I was at a family law seminar last week where one the speakers was a well known rabbi in northern New Jersey.  The rabbi touched on many subjects, one of which was the “Get”, aka, the Jewish divorce.  In the Jewish religion, a woman may not remarry until she has a Get from her husband, and a divorce in the Family Court does not equate to a divorce in the Jewish religion.  In such an event, she is known as an “Agunah” (anchored).  In fact, the couple are still considered married until the Get is issued.  As a result, should the woman remarry, in the eyes of Judaism it is considered an act of adultery, and any children born therefrom are deemed “mamzerim”  (illegitimate).

We have blogged on this subject before, and links to those articles can be found here and here.  To me, this is always a fascinating subject, and the stirring/confusion that seemed to arise in the seminar room upon its discussion demonstrates that it continues to be of interest from both a practical and intellectual standpoint for many who have encountered the issue in their personal lives or practice.

With that, it was almost coincidental that the Appellate Division just released a new unreported (not precedential) decision in Lowy v. Lowy, where the appellate court found that the trial court exceeded its authority by compelling the husband to give the Get, so to speak.  The parties were divorced in 2004 when the family court issued a dual final judgment of divorce.  Incorporated in that judgment was the decision of the Bais Din – Jewish rabbinical court – which addressed a variety of issues including, but not limited to, custody, child support and asset distribution.  Notably, the rabbinical court’s decision did not require the husband to provide the wife with a Get, simply stating that if the parties arranged for one, that the wife would pay for the “Get fees” incurred.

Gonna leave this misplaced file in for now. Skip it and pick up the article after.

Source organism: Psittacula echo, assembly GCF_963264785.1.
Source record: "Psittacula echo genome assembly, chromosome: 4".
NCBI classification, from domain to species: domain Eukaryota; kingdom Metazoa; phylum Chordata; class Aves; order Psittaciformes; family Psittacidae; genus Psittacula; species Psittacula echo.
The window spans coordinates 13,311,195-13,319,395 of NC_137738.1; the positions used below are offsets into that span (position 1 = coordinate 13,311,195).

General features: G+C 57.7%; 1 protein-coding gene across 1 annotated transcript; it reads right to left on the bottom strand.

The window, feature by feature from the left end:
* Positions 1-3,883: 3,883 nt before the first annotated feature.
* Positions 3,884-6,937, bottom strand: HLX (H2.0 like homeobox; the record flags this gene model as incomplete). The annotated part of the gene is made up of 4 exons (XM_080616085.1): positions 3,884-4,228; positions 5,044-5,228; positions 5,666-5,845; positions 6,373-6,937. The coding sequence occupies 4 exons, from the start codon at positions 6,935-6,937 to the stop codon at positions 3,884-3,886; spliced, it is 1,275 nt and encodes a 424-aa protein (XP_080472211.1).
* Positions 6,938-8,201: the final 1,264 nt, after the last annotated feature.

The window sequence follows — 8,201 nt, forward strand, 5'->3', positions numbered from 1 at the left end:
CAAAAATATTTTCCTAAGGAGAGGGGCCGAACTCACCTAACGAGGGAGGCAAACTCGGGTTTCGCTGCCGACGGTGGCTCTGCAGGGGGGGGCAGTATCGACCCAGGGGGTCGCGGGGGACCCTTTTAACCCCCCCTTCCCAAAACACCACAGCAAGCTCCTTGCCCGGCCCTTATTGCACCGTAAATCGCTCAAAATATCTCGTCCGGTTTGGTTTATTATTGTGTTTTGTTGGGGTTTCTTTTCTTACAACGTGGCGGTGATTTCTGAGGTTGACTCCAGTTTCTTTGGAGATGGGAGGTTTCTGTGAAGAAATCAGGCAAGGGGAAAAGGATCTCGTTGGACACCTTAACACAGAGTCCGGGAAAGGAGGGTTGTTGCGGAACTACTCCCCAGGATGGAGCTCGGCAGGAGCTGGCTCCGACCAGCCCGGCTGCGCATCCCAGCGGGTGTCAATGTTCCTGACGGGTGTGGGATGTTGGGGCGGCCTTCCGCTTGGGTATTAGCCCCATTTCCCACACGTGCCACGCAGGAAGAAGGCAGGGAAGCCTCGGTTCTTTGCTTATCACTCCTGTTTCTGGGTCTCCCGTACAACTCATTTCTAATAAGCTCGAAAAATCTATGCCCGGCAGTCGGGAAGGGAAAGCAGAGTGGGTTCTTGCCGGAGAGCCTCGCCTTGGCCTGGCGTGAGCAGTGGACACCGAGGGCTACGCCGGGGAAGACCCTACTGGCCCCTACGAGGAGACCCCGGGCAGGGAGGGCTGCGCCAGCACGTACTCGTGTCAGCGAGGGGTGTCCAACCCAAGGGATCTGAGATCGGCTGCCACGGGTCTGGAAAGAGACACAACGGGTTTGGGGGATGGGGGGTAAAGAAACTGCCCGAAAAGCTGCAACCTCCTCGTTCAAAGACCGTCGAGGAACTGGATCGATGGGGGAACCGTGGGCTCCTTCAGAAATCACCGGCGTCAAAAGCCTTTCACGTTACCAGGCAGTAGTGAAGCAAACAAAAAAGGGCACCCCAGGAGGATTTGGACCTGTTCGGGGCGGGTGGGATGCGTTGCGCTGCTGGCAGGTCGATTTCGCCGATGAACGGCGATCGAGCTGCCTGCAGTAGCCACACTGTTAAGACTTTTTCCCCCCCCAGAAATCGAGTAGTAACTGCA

Several motions to enforce portions of the Bais Din decree followed in the post-judgment period, one of which sought to compel the husband to cooperate in providing the wife with a Get. The resulting order so compelled such cooperation, but the Get was not obtained, leading the wife to file a motion for enforcement of litigant’s rights as to such relief. In her application, the former wife pleaded for relief, “for the sake of equity and justice” to remove “this barrier to her right to continue her life.” The trial judge, in granting the wife’s motion to enforce, directed during oral argument that the husband was going to comply whether he wanted to or not.

In reversing the trial court, the Appellate Division noted, importantly, that the Bais Din never ordered the husband to give a Get, simply detailing who would pay for the related fees should same occur. Thus, it was deemed error for the trial court to rely on the Bais Din’s decision to this point. Once the trial judge lost that authority to rely upon in compelling the Get, the Appellate Division concluded that any decision compelling the Get became one of impermissible interference with one’s religious practice, since there was no religious order or contract compelling the husband to comply.

While the decision did not go into discussion of the wife’s options in light of its ruling, the issue seems to be ever evolving to address the refusing husband who simply may want to hold the divorce against his wife and never “let her go” in the eyes of Judaism. To that end, even where a Bais Din compels the husband to provide a Get (even though in this case, it did not do so), some in the Jewish religion consider a Get in that instance to be questionable since it was issued under pressure. Notably, to even prevent this issue from occurring, some sects of Judaism accept language in the ketubah (Jewish marriage contract), or even in a religious-based prenuptial agreement compelling that a Get will be given in the event of a divorce. No New Jersey court has ruled on the enforceability of such an agreement. Again, there is no unanimous agreement in the Jewish religion on these issues, which is why it continues to evolve with time and result in the situation detailed in Lowy.